Another conservation tactic, the Balteses use border strips and cover crops so that fawns and deer stay out of corn and soybean fields. The cover crops give them something to eat, and the border strips give them somewhere to lay down.

The efforts of the wetlands and cover crops are helping to bring ducks and birds back to the farm. Andrew says at night, a walk through the fields shows how many turtles species and birds have found their way back to the farm.

“A lot of it I’ve never seen before,” he says. “They are moving into the wetlands, and we will probably move to nesting boxes for the birds in the future.”

Another conservation practice they use is to delay mowing pastures or large areas until July or August so that fawns and young ducklings are not disturbed.

The Balteses know how important soil is to their farming operation, but they also know water is equally important. Soil samples are drawn every other year, helping them to apply only what the soil calls for while reducing fertilizer expenses.

The future

The Balteses are excited about the future. They can’t wait to finish their second wetland project, which will be a total of 15 acres on the farm.

It will include two separate wetland ponds with the help of Environmental Quality Incentives Program funding from NRCS and SWCD. They will install a water control structure, which will help with the growth of cattails and allow the Balteses to mow around it when necessary. On the other hand, it will allow them to flood it back for the duck population.

In 10 years, their goal is to get away from synthetic fertilizer and cut down on chemicals used on the fields. Another goal is to figure out how to use cover crops on every acre.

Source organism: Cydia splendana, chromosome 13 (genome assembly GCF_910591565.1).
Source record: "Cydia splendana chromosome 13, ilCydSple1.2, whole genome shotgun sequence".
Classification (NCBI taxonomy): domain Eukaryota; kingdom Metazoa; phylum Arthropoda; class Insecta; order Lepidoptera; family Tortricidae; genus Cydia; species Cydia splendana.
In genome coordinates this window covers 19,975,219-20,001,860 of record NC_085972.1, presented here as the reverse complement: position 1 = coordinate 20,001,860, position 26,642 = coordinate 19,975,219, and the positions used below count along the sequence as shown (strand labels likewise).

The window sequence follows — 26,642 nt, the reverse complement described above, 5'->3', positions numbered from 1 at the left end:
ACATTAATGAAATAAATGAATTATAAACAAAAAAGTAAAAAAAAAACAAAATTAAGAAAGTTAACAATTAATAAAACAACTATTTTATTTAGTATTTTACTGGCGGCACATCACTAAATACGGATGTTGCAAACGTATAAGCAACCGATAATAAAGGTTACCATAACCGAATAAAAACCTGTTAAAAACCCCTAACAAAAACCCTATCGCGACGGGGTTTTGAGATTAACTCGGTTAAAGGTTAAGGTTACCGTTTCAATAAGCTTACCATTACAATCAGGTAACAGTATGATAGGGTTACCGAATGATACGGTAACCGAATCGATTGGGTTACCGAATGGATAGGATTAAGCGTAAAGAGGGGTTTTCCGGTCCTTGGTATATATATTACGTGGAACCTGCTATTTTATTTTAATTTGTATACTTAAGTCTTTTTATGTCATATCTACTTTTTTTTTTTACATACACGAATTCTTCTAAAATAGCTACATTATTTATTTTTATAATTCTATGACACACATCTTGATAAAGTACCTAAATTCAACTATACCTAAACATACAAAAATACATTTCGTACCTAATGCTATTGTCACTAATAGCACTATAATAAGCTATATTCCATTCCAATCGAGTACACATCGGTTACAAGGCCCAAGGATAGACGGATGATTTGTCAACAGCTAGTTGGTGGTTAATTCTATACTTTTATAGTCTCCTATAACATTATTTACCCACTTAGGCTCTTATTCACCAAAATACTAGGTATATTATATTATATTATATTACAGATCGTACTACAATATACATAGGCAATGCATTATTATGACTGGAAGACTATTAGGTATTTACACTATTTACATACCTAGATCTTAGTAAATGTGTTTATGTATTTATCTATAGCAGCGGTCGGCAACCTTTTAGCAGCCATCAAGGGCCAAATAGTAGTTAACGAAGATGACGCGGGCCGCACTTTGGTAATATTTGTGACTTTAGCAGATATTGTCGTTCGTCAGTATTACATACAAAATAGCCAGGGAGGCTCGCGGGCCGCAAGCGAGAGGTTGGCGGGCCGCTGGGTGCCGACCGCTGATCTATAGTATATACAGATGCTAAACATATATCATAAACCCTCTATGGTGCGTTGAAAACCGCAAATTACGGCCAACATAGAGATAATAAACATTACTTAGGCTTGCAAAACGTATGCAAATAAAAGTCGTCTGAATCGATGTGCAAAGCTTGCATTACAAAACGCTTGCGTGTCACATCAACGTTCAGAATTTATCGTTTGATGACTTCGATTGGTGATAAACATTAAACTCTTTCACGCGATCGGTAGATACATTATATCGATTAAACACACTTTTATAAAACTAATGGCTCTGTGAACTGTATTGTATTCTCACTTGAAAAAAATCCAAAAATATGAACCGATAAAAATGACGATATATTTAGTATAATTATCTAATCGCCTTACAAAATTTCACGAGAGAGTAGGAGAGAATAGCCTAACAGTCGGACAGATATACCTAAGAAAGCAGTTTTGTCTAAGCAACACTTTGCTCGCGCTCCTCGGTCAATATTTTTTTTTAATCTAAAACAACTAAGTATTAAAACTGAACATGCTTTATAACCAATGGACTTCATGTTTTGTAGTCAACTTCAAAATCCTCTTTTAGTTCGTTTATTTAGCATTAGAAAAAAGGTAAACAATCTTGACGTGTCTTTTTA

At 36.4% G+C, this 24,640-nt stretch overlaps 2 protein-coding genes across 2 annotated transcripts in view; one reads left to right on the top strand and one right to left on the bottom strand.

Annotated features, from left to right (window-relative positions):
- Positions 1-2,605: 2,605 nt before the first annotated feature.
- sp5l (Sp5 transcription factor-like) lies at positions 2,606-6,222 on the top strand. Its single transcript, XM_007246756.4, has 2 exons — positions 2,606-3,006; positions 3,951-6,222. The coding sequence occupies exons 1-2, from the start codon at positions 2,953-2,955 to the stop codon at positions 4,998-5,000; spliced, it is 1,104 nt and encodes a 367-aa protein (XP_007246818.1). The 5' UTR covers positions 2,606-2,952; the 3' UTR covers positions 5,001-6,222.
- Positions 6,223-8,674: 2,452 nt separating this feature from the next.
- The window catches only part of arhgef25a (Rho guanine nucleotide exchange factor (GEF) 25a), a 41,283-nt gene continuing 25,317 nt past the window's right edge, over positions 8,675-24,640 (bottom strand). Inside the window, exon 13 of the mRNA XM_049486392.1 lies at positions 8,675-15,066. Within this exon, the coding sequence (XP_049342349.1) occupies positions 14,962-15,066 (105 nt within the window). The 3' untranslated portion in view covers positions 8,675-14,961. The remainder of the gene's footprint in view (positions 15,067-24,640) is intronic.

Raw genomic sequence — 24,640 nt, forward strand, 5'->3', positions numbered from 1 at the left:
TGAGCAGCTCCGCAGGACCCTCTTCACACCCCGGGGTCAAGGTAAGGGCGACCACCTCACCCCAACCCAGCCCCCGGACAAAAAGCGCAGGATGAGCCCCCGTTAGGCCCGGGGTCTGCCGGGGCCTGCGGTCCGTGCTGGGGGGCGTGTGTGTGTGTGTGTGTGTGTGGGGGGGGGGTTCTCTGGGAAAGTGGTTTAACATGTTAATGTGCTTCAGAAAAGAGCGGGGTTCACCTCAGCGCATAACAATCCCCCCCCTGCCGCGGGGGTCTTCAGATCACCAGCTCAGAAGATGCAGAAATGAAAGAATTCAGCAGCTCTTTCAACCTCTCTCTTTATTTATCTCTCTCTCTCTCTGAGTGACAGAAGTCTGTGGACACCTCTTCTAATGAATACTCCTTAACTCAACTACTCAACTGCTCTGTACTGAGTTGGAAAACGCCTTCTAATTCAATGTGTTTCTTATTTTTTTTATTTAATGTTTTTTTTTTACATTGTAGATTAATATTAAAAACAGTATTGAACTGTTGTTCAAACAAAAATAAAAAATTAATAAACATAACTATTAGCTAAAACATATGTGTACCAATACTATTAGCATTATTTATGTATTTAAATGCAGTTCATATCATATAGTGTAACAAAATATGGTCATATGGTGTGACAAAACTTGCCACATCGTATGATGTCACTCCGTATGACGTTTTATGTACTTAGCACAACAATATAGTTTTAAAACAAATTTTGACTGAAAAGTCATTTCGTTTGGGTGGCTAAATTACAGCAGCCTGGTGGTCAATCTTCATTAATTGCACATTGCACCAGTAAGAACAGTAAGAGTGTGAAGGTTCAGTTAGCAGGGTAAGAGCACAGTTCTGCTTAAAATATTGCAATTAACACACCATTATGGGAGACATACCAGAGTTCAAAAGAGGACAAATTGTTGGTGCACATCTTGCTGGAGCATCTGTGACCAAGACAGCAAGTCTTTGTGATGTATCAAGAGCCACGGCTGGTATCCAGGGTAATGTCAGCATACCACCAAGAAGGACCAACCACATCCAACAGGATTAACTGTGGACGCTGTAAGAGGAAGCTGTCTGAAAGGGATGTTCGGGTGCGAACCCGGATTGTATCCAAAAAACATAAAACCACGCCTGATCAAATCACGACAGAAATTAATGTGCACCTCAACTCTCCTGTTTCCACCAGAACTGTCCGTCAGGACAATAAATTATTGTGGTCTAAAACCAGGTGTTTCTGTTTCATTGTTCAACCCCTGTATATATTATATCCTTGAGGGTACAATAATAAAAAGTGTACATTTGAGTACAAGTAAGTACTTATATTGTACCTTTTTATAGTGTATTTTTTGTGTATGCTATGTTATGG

The Balteses have already started using biological inputs in front of the wheat production and a little on corn. They are hoping to cut down on the amount of spraying they have to do because of the cover crops building the soil up quickly.

Other goals include constructing waterways on rented ground to stop the soil from washing away.

“Agriculture runs deep in this family, and they readily share their knowledge and support other farmers,” Vrable-Bryan says.

The Baltes family

The family: Andrew and A.J. Baltes farm together in North Jackson, Ohio. A.J. is the fourth generation, and he has a toddler, Luke, with his girlfriend, Ashley Pitorak.

The farm: The Baltes family farms 1,200 acres in Mahoning County, using a corn, soybean and wheat rotation. They use cover crops on every acre they can in their operation, including interseeding cover crops into their corn and planting pollinator plots on their farm. There is one major pollinator plot that ranges from 6-8 acres. It contains sunflowers, clovers, wheat, buckwheat and other flowering plants. They also have a forestry management plan for 20 acres on their farm.

Nominated by: Kathleen Vrable-Bryan, Mahoning County District Soil Water and Conservation District

Outreach and education: Andrew and A.J. Baltes have long worked with the Mahoning County SWCD and NRCS. They are currently working on a 15-acre wetland restoration project. Before joining the SWCD board, the Balteses worked with SWCD to demonstrate their pollinator plots. They participate in an outreach campaign to include billboards to educate the public on the importance of pollinator plots. Andrew and A.J. develop, grow and sell seed mixes to their fellow producers.

Community outreach/leadership: Andrew Baltes has been a member of the Ohio Farm Bureau for more than 30 years. A.J. serves as vice president of the Mahoning County Farm Bureau board and is also the secretary of the Mahoning SWCD board. The Balteses have participated in Mahoning County Farm Bureau’s community breakfast and “drive-it-yourself” tours. They have also opened their farm to OSU Extension for educational meetings, field walks and tours.